Getting a handle on state debt

“He that goes a borrowing goes a sorrowing” is the old maxim. The book of Proverbs and Old Richard’s Almanack are full of cautionary statements about debt and borrowing at a personal or family level.

But what about for a government -- state or local? Is debt good or bad? Many municipalities use debt as an instrument to stretch out payments for a town hall or expensive highway equipment (and snowplows don’t come cheap). The state is no different. New York borrows for various purposes, and voters have approved various bond issues, but debt can get out of hand and there has been criticism that New York’s borrowing practices are shrouded in secrecy.

People borrow for a house or car, but you wouldn’t think of taking out a bank loan for your groceries. Governments are the same. Certain purposes make sense, but we don’t want to put the state’s groceries on a credit card.

That’s one reason why the state senate passed some genuine debt reform legislation this year, starting with senate bill 8333. The senate approved legislation, including a constitutional amendment, to limit the amount and type of debt the state can issue and to deal with debt more aggressively in order to reduce New York State’s debt load, improve state finances and reduce the state’s financial burden being shouldered by hardworking New Yorkers. Debt reduction cuts the state’s financial blood pressure.

The comprehensive constitutional amendment would limit the amount of New York’s debt through a number of provisions, including eliminating all appropriation-backed debt, contingent obligation debt, and moral obligation debt (essentially all “backdoor borrowing”). Additionally, it would cap the total debt outstanding at 4 percent of personal income, to be phased in over ten years.

The proposed amendment also includes a number of provisions to reduce current and limit future debt by:

• Only allowing revenue debt (debt backed by a pledge of specific state revenues) for existing capital projects and/or maintenance and improvements on capital projects;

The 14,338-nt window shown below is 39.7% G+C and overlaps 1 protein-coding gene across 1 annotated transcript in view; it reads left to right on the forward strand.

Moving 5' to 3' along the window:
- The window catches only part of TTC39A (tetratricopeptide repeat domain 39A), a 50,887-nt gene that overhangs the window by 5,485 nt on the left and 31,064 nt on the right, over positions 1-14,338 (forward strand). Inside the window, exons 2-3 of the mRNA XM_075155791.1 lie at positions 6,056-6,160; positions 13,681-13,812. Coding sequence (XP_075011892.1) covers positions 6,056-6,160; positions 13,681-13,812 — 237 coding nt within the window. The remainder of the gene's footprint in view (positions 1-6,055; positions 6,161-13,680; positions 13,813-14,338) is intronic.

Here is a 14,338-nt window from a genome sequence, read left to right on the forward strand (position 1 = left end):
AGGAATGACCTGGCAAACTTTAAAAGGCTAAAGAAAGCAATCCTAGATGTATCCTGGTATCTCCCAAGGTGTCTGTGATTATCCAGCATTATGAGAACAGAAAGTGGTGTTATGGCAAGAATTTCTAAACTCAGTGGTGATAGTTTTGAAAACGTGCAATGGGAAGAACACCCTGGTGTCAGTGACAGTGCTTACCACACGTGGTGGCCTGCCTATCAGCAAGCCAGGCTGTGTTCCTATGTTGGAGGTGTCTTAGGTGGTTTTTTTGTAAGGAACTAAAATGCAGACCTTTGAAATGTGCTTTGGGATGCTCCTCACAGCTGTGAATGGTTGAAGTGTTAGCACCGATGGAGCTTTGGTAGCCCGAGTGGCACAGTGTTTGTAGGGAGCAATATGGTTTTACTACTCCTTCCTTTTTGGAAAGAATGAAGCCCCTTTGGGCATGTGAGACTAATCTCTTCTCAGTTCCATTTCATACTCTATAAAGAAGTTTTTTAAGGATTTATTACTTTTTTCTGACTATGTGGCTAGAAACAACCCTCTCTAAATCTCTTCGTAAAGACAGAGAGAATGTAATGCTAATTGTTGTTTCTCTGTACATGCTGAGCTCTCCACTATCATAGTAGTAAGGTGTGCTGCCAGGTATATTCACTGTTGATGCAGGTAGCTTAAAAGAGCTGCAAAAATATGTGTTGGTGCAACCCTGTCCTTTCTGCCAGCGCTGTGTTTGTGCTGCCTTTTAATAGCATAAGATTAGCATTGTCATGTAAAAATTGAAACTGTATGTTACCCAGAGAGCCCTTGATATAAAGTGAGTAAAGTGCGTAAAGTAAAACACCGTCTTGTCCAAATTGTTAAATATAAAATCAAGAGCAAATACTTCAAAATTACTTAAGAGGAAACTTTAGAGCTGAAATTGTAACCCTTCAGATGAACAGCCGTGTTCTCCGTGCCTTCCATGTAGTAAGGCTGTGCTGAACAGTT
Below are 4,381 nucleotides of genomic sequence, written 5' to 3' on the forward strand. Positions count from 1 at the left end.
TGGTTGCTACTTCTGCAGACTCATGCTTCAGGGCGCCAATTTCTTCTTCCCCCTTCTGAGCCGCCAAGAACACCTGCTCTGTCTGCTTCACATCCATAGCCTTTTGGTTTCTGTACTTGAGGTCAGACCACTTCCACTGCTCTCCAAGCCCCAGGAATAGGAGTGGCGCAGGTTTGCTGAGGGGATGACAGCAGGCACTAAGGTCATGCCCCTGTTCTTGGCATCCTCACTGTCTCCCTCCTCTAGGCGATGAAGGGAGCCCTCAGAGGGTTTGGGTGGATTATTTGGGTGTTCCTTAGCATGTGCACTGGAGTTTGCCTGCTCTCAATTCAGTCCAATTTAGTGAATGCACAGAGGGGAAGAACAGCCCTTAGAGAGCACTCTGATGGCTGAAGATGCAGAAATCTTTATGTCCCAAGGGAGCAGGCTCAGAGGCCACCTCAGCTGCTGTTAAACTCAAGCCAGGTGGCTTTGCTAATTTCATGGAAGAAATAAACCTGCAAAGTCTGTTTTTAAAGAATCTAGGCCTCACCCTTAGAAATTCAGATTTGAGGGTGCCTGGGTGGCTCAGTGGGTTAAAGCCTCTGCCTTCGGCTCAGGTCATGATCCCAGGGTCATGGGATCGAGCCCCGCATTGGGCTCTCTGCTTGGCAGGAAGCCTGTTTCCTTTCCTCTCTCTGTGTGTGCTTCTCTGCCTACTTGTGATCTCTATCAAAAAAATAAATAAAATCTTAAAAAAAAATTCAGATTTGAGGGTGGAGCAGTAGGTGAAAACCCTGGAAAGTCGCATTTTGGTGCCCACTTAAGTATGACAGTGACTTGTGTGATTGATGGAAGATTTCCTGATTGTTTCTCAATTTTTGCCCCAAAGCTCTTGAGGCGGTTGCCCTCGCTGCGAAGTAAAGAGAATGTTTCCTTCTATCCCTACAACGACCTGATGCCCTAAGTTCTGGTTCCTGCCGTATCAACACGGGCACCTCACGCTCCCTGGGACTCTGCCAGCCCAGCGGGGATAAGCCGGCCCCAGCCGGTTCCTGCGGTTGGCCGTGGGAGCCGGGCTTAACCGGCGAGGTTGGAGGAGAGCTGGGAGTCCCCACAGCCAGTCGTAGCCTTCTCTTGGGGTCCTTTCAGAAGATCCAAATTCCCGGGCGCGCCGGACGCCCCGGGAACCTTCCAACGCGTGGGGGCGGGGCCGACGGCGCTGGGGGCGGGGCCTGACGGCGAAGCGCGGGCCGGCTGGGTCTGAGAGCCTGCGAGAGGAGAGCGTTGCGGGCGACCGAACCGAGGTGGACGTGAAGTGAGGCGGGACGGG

• Capping revenue debt at thirty percent of all issuances per year;

• Requiring that payment for new capital programs with state debt must be general obligation debt and receive voter approval;

• Allowing multiple bond issues on the ballot (currently only one bond issue can be on the ballot);

• Constitutionally limiting the issuance of debt to capital works only;

• Limiting bond maturities to the useful life of the project or 30 years, whichever is less;

• Restricting suspension of the debt cap to bona fide state “emergencies” such as acts of terrorism or major natural disasters.

The other bill (S.8334) would help pay down and eventually eliminate New York’s heavy outstanding debt burden by requiring a portion of the general fund surplus to be deposited into the debt reduction reserve fund. The bill would prohibit the transfer of any balances to the general fund, authorize the deposit of ten percent of any cash surplus to the debt reduction reserve fund and restrict the use of debt reduction reserve funds to be used only for decreasing or retiring outstanding debt.

Every time we can reduce the state’s debt, we free up cash to reduce taxes or pay the state’s other bills without pressuring the need for more taxes or fees.

The use of municipal and state debt does have its place. But it should be limited and the process should be transparent with maximum voter knowledge and approval.

Senator Seward’s office web site is

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